Text messages do not increase vaccination rates among pregnant women
Michelle Moniz, a doctor with the Magee-Women's Hospital of the University of Pittsburgh, and her colleagues randomly assigned 216 pregnant women at less than 28 weeks of gestation who had not yet received the flu vaccine to one of two different sets of 12 weekly text messages. The messages either encouraged general pregnancy health or encouraged general pregnancy health plus influenza vaccination, HealthDay News reports.
The researchers found the influenza vaccine rate was similar in both groups. The vaccination rate was 31 percent for the general pregnancy health group and 33 percent for the influenza vaccination recommendation group.
"Text messaging prompts were not effective at increasing influenza vaccination rates among a low-income, urban, ambulatory obstetric population," Moniz said, according to HealthDay News.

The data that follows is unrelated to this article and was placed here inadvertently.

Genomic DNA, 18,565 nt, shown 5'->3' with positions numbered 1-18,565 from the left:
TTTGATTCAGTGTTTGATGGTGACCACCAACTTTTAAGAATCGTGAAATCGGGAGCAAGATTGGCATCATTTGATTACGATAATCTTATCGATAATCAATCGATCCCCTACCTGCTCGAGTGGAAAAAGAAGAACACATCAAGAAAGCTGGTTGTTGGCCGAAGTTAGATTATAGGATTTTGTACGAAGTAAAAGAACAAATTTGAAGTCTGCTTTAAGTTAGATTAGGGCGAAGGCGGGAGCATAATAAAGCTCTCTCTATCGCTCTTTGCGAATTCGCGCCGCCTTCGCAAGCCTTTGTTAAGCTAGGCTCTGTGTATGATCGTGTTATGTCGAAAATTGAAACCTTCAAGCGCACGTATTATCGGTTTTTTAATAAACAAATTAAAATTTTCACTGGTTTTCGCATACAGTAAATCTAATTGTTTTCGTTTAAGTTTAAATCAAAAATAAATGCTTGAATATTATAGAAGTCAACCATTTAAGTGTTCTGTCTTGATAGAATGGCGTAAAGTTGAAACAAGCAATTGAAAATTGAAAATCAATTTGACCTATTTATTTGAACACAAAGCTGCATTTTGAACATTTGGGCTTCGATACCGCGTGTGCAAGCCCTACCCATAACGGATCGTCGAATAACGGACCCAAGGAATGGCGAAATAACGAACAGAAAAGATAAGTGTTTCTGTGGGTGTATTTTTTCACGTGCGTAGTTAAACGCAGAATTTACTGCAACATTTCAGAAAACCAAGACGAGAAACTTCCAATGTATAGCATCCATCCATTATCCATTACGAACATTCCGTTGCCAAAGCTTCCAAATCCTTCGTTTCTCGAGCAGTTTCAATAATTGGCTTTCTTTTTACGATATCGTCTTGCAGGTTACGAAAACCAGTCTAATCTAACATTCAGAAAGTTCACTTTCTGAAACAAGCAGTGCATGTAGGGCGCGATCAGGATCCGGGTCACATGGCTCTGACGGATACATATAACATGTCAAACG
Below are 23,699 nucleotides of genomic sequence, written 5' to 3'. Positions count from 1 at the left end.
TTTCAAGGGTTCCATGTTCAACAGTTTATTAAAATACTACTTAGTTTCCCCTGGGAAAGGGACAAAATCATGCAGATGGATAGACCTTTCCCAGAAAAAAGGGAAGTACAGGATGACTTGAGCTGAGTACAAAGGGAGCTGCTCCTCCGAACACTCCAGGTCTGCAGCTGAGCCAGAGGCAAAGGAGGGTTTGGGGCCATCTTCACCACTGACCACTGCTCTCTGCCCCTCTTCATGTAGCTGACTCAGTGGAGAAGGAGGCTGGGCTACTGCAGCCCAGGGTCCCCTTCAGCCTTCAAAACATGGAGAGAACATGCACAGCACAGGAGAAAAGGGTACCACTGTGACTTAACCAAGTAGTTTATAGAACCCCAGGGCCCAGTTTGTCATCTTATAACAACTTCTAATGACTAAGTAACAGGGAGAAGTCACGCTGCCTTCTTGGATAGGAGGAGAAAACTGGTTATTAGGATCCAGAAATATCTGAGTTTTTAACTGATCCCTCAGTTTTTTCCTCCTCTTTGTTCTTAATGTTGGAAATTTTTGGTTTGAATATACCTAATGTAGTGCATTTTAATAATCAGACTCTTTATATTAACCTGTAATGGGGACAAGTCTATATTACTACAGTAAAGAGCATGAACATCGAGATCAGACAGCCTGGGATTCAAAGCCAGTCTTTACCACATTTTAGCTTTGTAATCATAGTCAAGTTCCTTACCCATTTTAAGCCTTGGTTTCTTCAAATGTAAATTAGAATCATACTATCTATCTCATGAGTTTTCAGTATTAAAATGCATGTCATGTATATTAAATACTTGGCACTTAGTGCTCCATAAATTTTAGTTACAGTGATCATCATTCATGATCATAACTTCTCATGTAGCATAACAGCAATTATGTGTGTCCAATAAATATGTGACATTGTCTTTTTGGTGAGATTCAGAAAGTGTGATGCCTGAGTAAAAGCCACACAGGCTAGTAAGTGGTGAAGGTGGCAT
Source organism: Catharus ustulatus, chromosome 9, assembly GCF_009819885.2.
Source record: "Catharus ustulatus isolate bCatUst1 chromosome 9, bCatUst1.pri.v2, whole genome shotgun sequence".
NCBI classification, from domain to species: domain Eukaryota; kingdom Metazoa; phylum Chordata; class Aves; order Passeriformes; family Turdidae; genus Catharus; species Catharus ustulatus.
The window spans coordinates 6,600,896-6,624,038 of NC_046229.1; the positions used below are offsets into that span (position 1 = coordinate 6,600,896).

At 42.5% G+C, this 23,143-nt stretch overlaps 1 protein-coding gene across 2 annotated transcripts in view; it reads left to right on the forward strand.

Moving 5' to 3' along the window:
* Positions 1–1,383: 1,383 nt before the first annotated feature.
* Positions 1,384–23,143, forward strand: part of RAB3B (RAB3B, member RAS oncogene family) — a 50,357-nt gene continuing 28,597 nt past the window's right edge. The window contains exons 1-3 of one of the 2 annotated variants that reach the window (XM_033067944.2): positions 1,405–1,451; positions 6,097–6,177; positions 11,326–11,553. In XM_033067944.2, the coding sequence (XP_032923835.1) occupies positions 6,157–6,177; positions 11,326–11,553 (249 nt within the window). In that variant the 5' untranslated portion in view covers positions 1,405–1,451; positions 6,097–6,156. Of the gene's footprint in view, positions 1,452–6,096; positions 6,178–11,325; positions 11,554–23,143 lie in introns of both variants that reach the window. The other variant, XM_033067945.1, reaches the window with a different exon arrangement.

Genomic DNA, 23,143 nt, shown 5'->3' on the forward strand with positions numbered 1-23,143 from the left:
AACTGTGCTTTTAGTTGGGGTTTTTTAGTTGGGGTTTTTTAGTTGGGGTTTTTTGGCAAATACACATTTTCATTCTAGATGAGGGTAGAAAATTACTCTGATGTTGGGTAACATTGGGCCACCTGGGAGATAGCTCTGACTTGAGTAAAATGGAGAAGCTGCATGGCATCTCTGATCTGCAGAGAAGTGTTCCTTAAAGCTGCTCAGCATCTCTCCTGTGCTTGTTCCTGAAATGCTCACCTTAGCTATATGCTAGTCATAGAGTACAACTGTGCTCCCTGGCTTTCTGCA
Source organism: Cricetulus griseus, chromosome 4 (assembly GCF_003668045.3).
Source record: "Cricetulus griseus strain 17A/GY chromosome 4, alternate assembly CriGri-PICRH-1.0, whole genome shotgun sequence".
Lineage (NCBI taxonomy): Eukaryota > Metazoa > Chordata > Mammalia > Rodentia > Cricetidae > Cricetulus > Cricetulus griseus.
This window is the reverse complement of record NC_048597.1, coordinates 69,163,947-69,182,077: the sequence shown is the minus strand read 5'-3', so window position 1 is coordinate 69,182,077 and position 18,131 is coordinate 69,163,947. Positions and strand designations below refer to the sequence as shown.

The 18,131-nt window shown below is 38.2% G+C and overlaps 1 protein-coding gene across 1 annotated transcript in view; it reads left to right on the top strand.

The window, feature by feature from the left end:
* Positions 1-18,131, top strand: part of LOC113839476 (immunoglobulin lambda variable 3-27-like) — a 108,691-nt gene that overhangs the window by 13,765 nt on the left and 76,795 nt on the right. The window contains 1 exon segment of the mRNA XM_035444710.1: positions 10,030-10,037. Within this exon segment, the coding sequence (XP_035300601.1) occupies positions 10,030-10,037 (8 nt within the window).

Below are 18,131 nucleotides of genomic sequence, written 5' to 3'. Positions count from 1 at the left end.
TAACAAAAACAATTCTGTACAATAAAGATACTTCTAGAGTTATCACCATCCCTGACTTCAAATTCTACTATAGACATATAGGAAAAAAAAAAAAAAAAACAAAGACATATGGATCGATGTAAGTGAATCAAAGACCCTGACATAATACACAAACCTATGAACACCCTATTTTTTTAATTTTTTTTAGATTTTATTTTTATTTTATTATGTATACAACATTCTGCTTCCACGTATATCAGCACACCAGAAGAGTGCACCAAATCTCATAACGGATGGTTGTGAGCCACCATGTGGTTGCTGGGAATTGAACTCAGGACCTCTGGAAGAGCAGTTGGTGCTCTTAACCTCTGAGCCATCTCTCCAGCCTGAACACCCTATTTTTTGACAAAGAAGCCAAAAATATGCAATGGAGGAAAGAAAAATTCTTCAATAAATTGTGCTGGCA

In a related study, Michelle Henninger, a scientist with Kaiser Permanente Northwest in Portland, Ore., and her colleagues surveyed 552 pregnant women who had not received the influenza vaccine during the 2010-2011 influenza season. The researchers asked the women about their attitudes, knowledge and beliefs about vaccination.
Henninger's team found vaccination was predicted by trust in recommended guidelines, perceived seriousness of influenza, perceived sensitivity to influenza, concerns about vaccine safety and perceived regret about not receiving the vaccine, HealthDay News reports.